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May 27, 2018

Tourism Marketing

Local Flavor

A new marketing campaign is urging Florida visitors to see new destinations

Diane Sears | 8/1/2005
Something unusual is happening in Citrus County. New visitors checking into hotels in the area north of Tampa are carrying newspaper clippings from their home states that tout places like the seven-square-mile county seat of Inverness as vacation destinations.

The town of about 7,000 residents, incorporated in 1919, shares the spotlight with smaller neighbors Homosassa and Crystal River as one of 19 areas that agreed to be guinea pigs for a new Downtowns & Small Towns marketing program launched in April by Visit Florida, the state's official tourism marketing agency. The idea is to lure tourists with more than just theme parks and beaches so they'll return to Florida again and again. This effort grew out of the agency's 2001 "Culturally Florida" program, which showcased the state's culture, history and nature, says Kerri Post, Visit Florida's vice president of new product development.

Another cornerstone of the marketing campaign is a 16-page, four-color direct mail piece inserted into 1.3 million daily newspapers in New York, Chicago, Atlanta, Philadelphia, Washington, D.C., Baltimore, Boston and Tampa/St. Petersburg. Copies also have been distributed to a targeted list of 125,000 American Express card members. Visit Florida kicked in $500,000 for the program. Corporate and industry partners pitched in as well, Post says.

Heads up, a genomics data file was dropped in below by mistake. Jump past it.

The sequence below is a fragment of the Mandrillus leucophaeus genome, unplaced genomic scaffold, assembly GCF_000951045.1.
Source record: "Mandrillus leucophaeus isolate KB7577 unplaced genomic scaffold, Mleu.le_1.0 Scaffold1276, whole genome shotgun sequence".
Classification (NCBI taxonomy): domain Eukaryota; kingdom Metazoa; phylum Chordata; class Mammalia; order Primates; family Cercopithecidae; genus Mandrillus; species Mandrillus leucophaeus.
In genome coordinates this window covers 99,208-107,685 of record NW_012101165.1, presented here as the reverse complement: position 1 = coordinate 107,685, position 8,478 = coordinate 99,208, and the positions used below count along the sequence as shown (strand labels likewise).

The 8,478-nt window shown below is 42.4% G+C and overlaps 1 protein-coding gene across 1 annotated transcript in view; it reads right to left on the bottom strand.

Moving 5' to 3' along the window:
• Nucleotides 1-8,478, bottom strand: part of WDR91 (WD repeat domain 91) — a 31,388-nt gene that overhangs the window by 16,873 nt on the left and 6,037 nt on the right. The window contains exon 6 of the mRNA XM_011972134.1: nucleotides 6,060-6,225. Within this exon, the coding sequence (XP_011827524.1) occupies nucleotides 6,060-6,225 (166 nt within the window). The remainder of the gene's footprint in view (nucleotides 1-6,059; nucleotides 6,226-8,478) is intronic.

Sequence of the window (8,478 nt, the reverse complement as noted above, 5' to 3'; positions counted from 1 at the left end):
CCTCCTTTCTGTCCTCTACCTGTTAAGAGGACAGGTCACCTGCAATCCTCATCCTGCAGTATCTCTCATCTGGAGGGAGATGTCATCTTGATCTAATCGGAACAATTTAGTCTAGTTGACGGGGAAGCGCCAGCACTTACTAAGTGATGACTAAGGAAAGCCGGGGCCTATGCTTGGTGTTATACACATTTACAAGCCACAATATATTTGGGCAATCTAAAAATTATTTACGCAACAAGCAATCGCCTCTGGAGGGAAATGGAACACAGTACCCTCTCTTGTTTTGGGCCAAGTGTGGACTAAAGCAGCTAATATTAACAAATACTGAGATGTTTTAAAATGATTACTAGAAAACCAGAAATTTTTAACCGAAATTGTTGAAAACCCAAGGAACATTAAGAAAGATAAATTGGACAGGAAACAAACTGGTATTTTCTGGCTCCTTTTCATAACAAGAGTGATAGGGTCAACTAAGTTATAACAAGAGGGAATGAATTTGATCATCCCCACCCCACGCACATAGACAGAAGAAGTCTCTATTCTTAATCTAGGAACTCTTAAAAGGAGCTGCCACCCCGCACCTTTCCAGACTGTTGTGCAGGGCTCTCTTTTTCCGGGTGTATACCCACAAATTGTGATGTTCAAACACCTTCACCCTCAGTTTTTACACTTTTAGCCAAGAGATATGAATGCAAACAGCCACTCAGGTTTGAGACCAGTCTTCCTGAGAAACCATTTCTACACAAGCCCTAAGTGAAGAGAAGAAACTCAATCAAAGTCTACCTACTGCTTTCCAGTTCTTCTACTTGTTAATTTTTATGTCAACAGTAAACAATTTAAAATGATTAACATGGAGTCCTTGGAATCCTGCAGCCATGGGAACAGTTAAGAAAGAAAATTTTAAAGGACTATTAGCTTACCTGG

Both American Express and Delta, another corporate sponsor, are offering discounts to help track where these visitors are from and which Florida towns they're choosing.

A free round-trip contest on the mailer's front page is another way Visit Florida is gauging the program's effectiveness. Similar contests have attracted about 9,000 responses in the past, Post says. This one brought more than 27,000.

Plans call for release of a training handbook for the program this month and a two-day seminar in Delray Beach in October. Ideally, Post says, municipalities will involve not just their tourism marketers but also people from their planning and transportation departments, arts agencies and merchants associations. That's important so downtowns can take the marketing and beautification efforts they're already using and tie in the tourism angle.

It's working in Inverness, which had just finished redeveloping its historic downtown with landscaping, streetscaping, lighting and other improvements, says Mary Craven, director of the Citrus County Visitors and Convention Bureau. The Citrus County towns saw spikes in inquiries right away by telephone and over the internet. Now that visitors are streaming in, the locals are pretty excited.

"What we're starting to see is a real buildup of synergy," Craven says. "Even more important is an increase in the pride. I did not think it would be embraced the way it's been. I'm just overwhelmed and thrilled by the way it's been marketed, by the way the local towns have taken this on."

Downtowns & Small Towns Participants
Citrus County (Crystal River, Homosassa and Inverness)
Delray Beach
Florida Keys
Fort Lauderdale
Hendry County (Clewiston and LaBelle)
Martin County (Jensen Beach and Stuart)
Miami (downtown Miami and Miami Beach)
Naples and Marco Island
New Smyrna Beach
Palm Beach County (Boca Raton, Jupiter, Lake Worth and West Palm Beach)
Pure Water Wilderness (Cedar Key)
St. Augustine
St. Petersburg/Clearwater (St. Petersburg, Dunedin and Tarpon Springs)
Sarasota (Sarasota and Venice)
Tampa (Plant City and Tampa)

Visitor Trends
Florida tourists who are repeat visitors: 92%
Visit historic sites: 50%
Participate in cultural activities: 49%
Experience nature activities: 70%
Source: Visit Florida

Program Criteria
Clearly visible revitalization
Active residential component
Lodging, shopping, dining, entertainment, arts and culture
Distinct architecture
Nationally recognized historic districts and/or designated Main Street
Pedestrian-friendly downtown
Access to nature

Tags: Dining & Travel

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